Friday, April 23, 2010

The camera never lies--unfortunately

Blogs are interesting things, ya know? They allow glimpses into lives we'll never live, into insights we might never have, into experiences we'll never fully share. I love that--mainly because it reassures me that I'm not the only one wandering around pushing on the "pull" doors all alone.

But here's the thing: the glimpses are carefully edited. Rare is the writer who puts it all into view and says, "Here it is, folks. Complete and uncensored!" Which is kind of a relief, both for the writer--because a little mystery makes a gal feel fabulous, and for the readers--who don't need to know exactly how the kidney stone felt as it scraped its way down the urinary tract. That's the role rightly filled by Aunt Myrtle at the family reunion, not bloggers.

But, in the interest of semi-full disclosure, I will allow a more-candid-than-normal peep into the glamorous but unpretentious life that is mine.

Ready? Got your glam glasses on? Are you prepared for the swankiness that I live daily? Don't say I didn't warn you!

This, my blog-perusing friends, is the perfect visual metaphor for my existence: a poorly-shot photo of the laundry line on my back porch. I told you it wasn't all Martinelli's on yachts and soirees in Paris here in blogland. Now prepare yourself for the one thousand words the picture was supposed to spare you.

Things you never would have known about me if you hadn't seen this blog today:

  • I am cheap. Really cheap. So cheap that when the dryer broke in January I declared it a non-necessary luxury item and chose not to replace it. Now, my lucky neighbors get a close-up view of the ever-changing art installation I like to call "Ephemeral Cleansings: a journey into the evanescence of a mother's work".
  • I am so cheap that when we replaced the back door of our house after 27 years of devoted protection from elements and bad guys, I determined it to be the perfect future gate to our vegetable garden. Every garden should have a bright blue portal, no? If only my husband agreed.
  • I have multiple jeans-wearing children. Children who will not be pried out of their jeans, even when said jeans are developing stress fractures in strategic regions. Even when those fraying denims are two sizes too large and falling from their non-existent hips or three sizes too small and showing inappropriate lengths of calf.
  • Also, one of those children has the courage to wear brightly green jeans. Thank heavens the child in question is the female of the bunch.
  • I love my backyard trees so much I am loathe to prune them, even when they start encroaching on my work space. It isn't logical--especially in the height of summer when I have to dodge potentially eye-gouging twigs with every article I hang, but the alternative seems like sacrilege, especially in a place where every tree is a leafy miracle.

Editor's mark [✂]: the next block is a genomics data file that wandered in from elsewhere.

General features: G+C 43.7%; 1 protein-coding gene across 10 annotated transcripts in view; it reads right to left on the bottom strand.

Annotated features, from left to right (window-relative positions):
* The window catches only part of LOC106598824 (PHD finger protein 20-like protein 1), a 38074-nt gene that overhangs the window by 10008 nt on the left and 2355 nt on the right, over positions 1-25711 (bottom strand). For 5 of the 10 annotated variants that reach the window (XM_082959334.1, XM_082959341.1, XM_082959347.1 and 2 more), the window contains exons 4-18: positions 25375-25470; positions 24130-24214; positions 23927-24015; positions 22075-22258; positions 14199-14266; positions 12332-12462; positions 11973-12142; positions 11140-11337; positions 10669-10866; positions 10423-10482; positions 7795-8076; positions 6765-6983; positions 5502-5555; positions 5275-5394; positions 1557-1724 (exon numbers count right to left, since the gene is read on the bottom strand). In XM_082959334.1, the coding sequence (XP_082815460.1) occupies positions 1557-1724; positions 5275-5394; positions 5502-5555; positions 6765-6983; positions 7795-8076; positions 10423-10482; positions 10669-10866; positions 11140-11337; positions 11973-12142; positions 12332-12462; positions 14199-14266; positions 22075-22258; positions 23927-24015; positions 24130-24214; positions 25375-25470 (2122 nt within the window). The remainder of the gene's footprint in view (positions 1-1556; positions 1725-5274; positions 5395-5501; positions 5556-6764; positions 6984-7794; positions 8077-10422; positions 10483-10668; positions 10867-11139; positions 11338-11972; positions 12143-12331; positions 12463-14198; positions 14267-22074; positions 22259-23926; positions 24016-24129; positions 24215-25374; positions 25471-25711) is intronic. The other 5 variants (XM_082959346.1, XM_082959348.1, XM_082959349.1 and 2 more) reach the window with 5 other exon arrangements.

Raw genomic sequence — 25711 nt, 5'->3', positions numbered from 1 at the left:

• We have waaaaaaay too many chests of drawers in and out of the house. Last count: 12. In various colors. And that's after giving some away. They are my storage system of choice. They store everything from extra sheets to hole punches around here. Some day I will achieve chest-of-drawer paradise: a workshop completely lined with drawers, with a big work table set on top of drawers in the middle. When that day arrives I will weep. And then I will immediately get hot glue all over everything.
  • I am apparently too busy to paint the porch. That's the gentle, face-saving fib I tell myself every day.
  • This lady is cool enough to cover tables with contact paper. The kids don't mind and the pigeons seem to approve.
  • Apparently, I have a subconscious desire to moon my long-suffering neighbors, but since I know that would be wrong--also potentially psychosis inducing (for the neighbors)--I allow my laundry to do it for me.

Don't you wish you were me? And aren't you glad you don't live next door?

Wednesday, April 7, 2010

Dim the lights, raise the curtain

At some place on this blog I must have stated the case for me keeping my big flapping mouth shut. Now I wish I had labored less diligently on my sentence construction, and had heeded my own advice slightly more wholly. Because, friends, I am stuck in the mud pit of my own making for sure this time.

As always, a disclaimer is in order:
I am not a personal horn-tooter. The role of making me sound better than I am falls to my loving husband, who does so heroically. My job, as I see it, is to do what needs to be done--as well as possible--and then get onto the next task. Is that so wrong?

Somehow, though, this time I sort of volunteered myself--after being asked to do so, mind you!--onto the biggest, most ulcer-producing project of my soon-to-be-extremely short life: the Stake Anniversary Pageant. Oh. Dear. Goodness. And Calgon, take me away!

Forget what you think you know about pageants--there will be no tiaras. Sashes will be kept to a bare minimum, and will be tied solely around waists. The talent portion will consists of pre-memorized lines, delivered to an audience which I pray will consist of more than theater-loving crickets. It's somewhere in the wasteland between really hopeful home-grown theatrical and heart-felt tableaux vivants. And I have landed smack in the middle of it, right up to the hair on my chinny-chin-chin. (Mostly kept unnoticeable by steady applications of Nair and tweezers.)

You see--and I am loathe to toot this particular horn--I seem to be in a directorial position here. I, the woman who has never directed more than a single roadshow. Who managed to graduate from university in a theater-related field only because she was too afraid to fail. Whose biggest stage triumph to date was as "popcorn" in the annual dance recital--and even then I forgot to put on my toe shoes!

I am so doomed.

But, the show must go on. I think. Most people assume.

Auditions start tonight.

This can only end in tears.